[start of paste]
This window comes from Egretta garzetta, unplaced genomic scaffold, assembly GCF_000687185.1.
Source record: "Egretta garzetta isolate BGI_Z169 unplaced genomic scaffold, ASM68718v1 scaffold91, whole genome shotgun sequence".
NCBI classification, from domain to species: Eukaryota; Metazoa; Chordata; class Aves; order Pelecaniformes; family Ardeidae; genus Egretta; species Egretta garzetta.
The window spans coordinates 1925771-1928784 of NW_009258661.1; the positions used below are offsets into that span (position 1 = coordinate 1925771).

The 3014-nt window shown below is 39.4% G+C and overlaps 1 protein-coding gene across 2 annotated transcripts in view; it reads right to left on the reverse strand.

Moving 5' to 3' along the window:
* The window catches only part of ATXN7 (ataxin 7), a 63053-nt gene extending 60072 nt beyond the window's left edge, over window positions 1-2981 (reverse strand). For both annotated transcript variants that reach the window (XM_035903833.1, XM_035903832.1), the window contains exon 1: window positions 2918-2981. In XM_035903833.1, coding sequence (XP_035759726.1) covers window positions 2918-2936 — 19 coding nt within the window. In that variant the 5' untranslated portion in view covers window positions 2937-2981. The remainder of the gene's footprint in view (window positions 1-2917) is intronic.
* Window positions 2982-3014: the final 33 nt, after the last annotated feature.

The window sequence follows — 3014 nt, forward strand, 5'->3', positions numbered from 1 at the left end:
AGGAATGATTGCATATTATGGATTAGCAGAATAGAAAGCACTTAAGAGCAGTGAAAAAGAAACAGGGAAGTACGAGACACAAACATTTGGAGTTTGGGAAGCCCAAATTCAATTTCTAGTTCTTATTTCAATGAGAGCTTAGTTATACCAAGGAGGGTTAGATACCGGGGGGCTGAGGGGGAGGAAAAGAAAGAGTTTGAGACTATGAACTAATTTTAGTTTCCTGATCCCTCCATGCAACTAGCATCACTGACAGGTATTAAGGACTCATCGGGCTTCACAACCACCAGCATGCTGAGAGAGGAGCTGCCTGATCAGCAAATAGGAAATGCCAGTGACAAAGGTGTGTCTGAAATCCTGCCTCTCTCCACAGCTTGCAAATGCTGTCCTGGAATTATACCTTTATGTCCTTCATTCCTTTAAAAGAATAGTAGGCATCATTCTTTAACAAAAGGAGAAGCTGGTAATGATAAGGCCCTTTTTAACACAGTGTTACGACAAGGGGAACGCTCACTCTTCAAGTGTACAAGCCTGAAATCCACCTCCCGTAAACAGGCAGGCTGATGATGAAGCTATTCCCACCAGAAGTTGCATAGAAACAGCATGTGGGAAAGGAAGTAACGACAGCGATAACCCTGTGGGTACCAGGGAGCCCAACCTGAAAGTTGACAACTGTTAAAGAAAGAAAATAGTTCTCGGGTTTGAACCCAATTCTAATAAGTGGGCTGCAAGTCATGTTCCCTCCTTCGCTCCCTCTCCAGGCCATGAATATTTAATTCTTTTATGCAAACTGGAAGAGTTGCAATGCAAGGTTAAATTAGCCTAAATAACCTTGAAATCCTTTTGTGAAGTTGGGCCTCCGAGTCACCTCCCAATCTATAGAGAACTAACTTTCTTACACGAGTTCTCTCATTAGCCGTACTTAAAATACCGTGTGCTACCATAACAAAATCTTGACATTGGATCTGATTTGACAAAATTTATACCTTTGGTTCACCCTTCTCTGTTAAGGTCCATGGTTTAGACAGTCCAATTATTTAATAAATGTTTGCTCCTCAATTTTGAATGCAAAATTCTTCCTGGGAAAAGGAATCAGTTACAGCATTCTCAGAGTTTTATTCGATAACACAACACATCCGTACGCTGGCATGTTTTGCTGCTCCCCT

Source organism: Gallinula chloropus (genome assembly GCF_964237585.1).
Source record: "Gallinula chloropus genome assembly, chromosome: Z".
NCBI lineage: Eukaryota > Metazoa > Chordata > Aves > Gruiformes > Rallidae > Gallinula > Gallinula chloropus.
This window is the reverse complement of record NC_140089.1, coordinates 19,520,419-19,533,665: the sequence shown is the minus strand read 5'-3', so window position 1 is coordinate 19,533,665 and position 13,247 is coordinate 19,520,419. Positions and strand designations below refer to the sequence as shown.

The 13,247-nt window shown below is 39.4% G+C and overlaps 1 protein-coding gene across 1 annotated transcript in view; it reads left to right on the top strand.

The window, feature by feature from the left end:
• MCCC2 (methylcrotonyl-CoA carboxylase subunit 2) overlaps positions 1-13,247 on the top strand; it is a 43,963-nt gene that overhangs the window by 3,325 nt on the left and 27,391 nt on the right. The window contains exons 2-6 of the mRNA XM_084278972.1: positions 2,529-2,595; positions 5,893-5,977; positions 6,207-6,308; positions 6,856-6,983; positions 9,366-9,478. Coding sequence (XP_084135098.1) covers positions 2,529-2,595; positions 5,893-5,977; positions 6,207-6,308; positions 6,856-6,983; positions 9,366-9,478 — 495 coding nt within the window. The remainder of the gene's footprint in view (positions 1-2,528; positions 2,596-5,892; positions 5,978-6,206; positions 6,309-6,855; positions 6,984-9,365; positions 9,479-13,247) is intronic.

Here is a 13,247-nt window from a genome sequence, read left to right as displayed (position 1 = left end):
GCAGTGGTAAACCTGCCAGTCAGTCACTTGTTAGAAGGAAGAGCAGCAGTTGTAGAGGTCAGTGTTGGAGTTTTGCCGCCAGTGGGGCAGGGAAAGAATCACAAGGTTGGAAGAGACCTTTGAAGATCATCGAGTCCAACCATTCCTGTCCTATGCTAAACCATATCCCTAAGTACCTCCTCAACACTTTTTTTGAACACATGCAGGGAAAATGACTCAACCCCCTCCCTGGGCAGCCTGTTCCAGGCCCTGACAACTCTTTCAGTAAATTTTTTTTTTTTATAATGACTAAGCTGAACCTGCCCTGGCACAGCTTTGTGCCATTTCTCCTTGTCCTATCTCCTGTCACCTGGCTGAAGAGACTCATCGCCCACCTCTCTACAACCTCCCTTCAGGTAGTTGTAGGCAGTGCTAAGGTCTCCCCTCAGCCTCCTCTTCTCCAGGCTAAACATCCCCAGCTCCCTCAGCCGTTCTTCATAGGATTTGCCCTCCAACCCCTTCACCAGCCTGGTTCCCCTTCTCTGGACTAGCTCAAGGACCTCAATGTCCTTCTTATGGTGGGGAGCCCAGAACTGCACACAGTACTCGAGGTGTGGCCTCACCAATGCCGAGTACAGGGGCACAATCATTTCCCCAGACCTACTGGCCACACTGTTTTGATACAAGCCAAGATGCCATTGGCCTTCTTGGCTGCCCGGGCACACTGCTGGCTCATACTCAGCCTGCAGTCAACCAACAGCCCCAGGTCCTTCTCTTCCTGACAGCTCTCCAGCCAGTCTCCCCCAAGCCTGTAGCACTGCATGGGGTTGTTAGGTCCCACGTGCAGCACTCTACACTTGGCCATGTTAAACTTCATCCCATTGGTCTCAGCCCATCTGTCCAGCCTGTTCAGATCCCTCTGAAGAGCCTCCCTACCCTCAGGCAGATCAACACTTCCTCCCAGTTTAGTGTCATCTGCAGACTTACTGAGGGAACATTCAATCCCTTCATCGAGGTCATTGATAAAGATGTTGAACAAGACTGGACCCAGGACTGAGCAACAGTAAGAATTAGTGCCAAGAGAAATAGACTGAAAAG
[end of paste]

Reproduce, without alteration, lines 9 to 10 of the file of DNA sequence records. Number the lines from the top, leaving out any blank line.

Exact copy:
The window sequence follows — 3014 nt, forward strand, 5'->3', positions numbered from 1 at the left end:
AGGAATGATTGCATATTATGGATTAGCAGAATAGAAAGCACTTAAGAGCAGTGAAAAAGAAACAGGGAAGTACGAGACACAAACATTTGGAGTTTGGGAAGCCCAAATTCAATTTCTAGTTCTTATTTCAATGAGAGCTTAGTTATACCAAGGAGGGTTAGATACCGGGGGGCTGAGGGGGAGGAAAAGAAAGAGTTTGAGACTATGAACTAATTTTAGTTTCCTGATCCCTCCATGCAACTAGCATCACTGACAGGTATTAAGGACTCATCGGGCTTCACAACCACCAGCATGCTGAGAGAGGAGCTGCCTGATCAGCAAATAGGAAATGCCAGTGACAAAGGTGTGTCTGAAATCCTGCCTCTCTCCACAGCTTGCAAATGCTGTCCTGGAATTATACCTTTATGTCCTTCATTCCTTTAAAAGAATAGTAGGCATCATTCTTTAACAAAAGGAGAAGCTGGTAATGATAAGGCCCTTTTTAACACAGTGTTACGACAAGGGGAACGCTCACTCTTCAAGTGTACAAGCCTGAAATCCACCTCCCGTAAACAGGCAGGCTGATGATGAAGCTATTCCCACCAGAAGTTGCATAGAAACAGCATGTGGGAAAGGAAGTAACGACAGCGATAACCCTGTGGGTACCAGGGAGCCCAACCTGAAAGTTGACAACTGTTAAAGAAAGAAAATAGTTCTCGGGTTTGAACCCAATTCTAATAAGTGGGCTGCAAGTCATGTTCCCTCCTTCGCTCCCTCTCCAGGCCATGAATATTTAATTCTTTTATGCAAACTGGAAGAGTTGCAATGCAAGGTTAAATTAGCCTAAATAACCTTGAAATCCTTTTGTGAAGTTGGGCCTCCGAGTCACCTCCCAATCTATAGAGAACTAACTTTCTTACACGAGTTCTCTCATTAGCCGTACTTAAAATACCGTGTGCTACCATAACAAAATCTTGACATTGGATCTGATTTGACAAAATTTATACCTTTGGTTCACCCTTCTCTGTTAAGGTCCATGGTTTAGACAGTCCAATTATTTAATAAATGTTTGCTCCTCAATTTTGAATGCAAAATTCTTCCTGGGAAAAGGAATCAGTTACAGCATTCTCAGAGTTTTATTCGATAACACAACACATCCGTACGCTGGCATGTTTTGCTGCTCCCCT